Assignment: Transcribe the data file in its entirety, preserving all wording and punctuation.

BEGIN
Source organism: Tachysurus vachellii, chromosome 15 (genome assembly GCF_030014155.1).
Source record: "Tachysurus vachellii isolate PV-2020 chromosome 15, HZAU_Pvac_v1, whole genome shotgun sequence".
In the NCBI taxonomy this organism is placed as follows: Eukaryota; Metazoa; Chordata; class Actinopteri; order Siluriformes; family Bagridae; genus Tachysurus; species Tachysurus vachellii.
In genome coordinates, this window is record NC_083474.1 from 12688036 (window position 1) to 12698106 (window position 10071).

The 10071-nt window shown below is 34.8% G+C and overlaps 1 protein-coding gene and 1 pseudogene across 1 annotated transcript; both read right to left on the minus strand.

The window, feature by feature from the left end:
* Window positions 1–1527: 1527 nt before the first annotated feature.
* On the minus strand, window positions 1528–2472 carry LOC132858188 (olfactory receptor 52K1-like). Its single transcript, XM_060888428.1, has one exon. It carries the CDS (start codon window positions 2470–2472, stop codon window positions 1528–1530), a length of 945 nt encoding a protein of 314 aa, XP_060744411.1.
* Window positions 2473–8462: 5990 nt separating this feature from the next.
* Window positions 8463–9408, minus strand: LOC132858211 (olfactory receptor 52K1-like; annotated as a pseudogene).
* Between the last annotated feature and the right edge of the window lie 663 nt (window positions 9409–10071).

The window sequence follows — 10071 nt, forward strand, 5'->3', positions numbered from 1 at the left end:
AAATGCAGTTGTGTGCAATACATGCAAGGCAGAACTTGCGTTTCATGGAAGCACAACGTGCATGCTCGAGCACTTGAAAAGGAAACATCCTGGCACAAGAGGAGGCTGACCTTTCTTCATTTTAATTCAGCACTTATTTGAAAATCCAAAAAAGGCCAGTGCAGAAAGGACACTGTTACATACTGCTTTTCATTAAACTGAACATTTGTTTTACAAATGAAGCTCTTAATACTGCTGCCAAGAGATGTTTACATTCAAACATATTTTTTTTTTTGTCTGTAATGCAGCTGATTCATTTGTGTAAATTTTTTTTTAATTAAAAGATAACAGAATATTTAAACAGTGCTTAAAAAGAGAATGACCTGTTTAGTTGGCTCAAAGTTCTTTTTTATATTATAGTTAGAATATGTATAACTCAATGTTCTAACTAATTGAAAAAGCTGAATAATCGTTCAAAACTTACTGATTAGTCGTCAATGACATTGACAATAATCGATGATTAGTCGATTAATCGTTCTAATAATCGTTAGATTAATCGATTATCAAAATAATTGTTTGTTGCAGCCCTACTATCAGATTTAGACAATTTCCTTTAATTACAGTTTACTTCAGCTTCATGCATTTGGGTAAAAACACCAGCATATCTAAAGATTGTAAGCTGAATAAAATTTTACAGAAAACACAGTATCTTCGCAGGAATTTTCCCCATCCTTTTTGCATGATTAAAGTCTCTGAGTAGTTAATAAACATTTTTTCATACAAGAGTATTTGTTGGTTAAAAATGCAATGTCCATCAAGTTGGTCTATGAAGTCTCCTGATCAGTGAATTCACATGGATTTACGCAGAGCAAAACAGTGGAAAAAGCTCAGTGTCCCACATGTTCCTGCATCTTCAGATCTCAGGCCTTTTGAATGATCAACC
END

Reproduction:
Source organism: Tachysurus vachellii, chromosome 15 (genome assembly GCF_030014155.1).
Source record: "Tachysurus vachellii isolate PV-2020 chromosome 15, HZAU_Pvac_v1, whole genome shotgun sequence".
In the NCBI taxonomy this organism is placed as follows: Eukaryota; Metazoa; Chordata; class Actinopteri; order Siluriformes; family Bagridae; genus Tachysurus; species Tachysurus vachellii.
In genome coordinates, this window is record NC_083474.1 from 12688036 (window position 1) to 12698106 (window position 10071).

The 10071-nt window shown below is 34.8% G+C and overlaps 1 protein-coding gene and 1 pseudogene across 1 annotated transcript; both read right to left on the minus strand.

The window, feature by feature from the left end:
* Window positions 1–1527: 1527 nt before the first annotated feature.
* On the minus strand, window positions 1528–2472 carry LOC132858188 (olfactory receptor 52K1-like). Its single transcript, XM_060888428.1, has one exon. It carries the CDS (start codon window positions 2470–2472, stop codon window positions 1528–1530), a length of 945 nt encoding a protein of 314 aa, XP_060744411.1.
* Window positions 2473–8462: 5990 nt separating this feature from the next.
* Window positions 8463–9408, minus strand: LOC132858211 (olfactory receptor 52K1-like; annotated as a pseudogene).
* Between the last annotated feature and the right edge of the window lie 663 nt (window positions 9409–10071).

The window sequence follows — 10071 nt, forward strand, 5'->3', positions numbered from 1 at the left end:
AAATGCAGTTGTGTGCAATACATGCAAGGCAGAACTTGCGTTTCATGGAAGCACAACGTGCATGCTCGAGCACTTGAAAAGGAAACATCCTGGCACAAGAGGAGGCTGACCTTTCTTCATTTTAATTCAGCACTTATTTGAAAATCCAAAAAAGGCCAGTGCAGAAAGGACACTGTTACATACTGCTTTTCATTAAACTGAACATTTGTTTTACAAATGAAGCTCTTAATACTGCTGCCAAGAGATGTTTACATTCAAACATATTTTTTTTTTTGTCTGTAATGCAGCTGATTCATTTGTGTAAATTTTTTTTTAATTAAAAGATAACAGAATATTTAAACAGTGCTTAAAAAGAGAATGACCTGTTTAGTTGGCTCAAAGTTCTTTTTTATATTATAGTTAGAATATGTATAACTCAATGTTCTAACTAATTGAAAAAGCTGAATAATCGTTCAAAACTTACTGATTAGTCGTCAATGACATTGACAATAATCGATGATTAGTCGATTAATCGTTCTAATAATCGTTAGATTAATCGATTATCAAAATAATTGTTTGTTGCAGCCCTACTATCAGATTTAGACAATTTCCTTTAATTACAGTTTACTTCAGCTTCATGCATTTGGGTAAAAACACCAGCATATCTAAAGATTGTAAGCTGAATAAAATTTTACAGAAAACACAGTATCTTCGCAGGAATTTTCCCCATCCTTTTTGCATGATTAAAGTCTCTGAGTAGTTAATAAACATTTTTTCATACAAGAGTATTTGTTGGTTAAAAATGCAATGTCCATCAAGTTGGTCTATGAAGTCTCCTGATCAGTGAATTCACATGGATTTACGCAGAGCAAAACAGTGGAAAAAGCTCAGTGTCCCACATGTTCCTGCATCTTCAGATCTCAGGCCTTTTGAATGATCAACC